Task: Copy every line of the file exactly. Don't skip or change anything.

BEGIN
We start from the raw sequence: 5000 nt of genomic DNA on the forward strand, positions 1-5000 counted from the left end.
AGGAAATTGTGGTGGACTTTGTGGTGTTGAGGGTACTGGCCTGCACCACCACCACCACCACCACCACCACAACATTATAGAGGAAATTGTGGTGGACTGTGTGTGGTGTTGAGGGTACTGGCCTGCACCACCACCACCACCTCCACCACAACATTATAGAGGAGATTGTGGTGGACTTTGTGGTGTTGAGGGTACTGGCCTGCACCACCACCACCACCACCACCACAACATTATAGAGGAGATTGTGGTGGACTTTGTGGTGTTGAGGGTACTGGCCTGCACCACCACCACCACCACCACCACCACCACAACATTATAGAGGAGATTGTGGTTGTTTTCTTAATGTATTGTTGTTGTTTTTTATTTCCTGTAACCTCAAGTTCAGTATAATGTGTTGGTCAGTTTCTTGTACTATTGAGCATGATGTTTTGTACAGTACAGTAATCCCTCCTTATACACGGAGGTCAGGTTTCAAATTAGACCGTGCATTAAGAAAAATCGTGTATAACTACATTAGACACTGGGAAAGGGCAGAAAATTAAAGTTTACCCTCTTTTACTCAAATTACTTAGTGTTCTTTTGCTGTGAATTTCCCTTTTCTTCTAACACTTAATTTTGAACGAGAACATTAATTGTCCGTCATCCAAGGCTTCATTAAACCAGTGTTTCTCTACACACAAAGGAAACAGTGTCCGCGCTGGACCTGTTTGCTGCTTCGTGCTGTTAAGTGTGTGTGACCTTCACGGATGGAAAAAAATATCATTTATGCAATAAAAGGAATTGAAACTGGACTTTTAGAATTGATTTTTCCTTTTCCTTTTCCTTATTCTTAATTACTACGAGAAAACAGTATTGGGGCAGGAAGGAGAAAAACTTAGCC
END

We start from the raw sequence: 5000 nt of genomic DNA on the forward strand, positions 1-5000 counted from the left end.
AGGAAATTGTGGTGGACTTTGTGGTGTTGAGGGTACTGGCCTGCACCACCACCACCACCACCACCACCACAACATTATAGAGGAAATTGTGGTGGACTGTGTGTGGTGTTGAGGGTACTGGCCTGCACCACCACCACCACCTCCACCACAACATTATAGAGGAGATTGTGGTGGACTTTGTGGTGTTGAGGGTACTGGCCTGCACCACCACCACCACCACCACCACAACATTATAGAGGAGATTGTGGTGGACTTTGTGGTGTTGAGGGTACTGGCCTGCACCACCACCACCACCACCACCACCACCACAACATTATAGAGGAGATTGTGGTTGTTTTCTTAATGTATTGTTGTTGTTTTTTATTTCCTGTAACCTCAAGTTCAGTATAATGTGTTGGTCAGTTTCTTGTACTATTGAGCATGATGTTTTGTACAGTACAGTAATCCCTCCTTATACACGGAGGTCAGGTTTCAAATTAGACCGTGCATTAAGAAAAATCGTGTATAACTACATTAGACACTGGGAAAGGGCAGAAAATTAAAGTTTACCCTCTTTTACTCAAATTACTTAGTGTTCTTTTGCTGTGAATTTCCCTTTTCTTCTAACACTTAATTTTGAACGAGAACATTAATTGTCCGTCATCCAAGGCTTCATTAAACCAGTGTTTCTCTACACACAAAGGAAACAGTGTCCGCGCTGGACCTGTTTGCTGCTTCGTGCTGTTAAGTGTGTGTGACCTTCACGGATGGAAAAAAATATCATTTATGCAATAAAAGGAATTGAAACTGGACTTTTAGAATTGATTTTTCCTTTTCCTTTTCCTTATTCTTAATTACTACGAGAAAACAGTATTGGGGCAGGAAGGAGAAAAACTTAGCC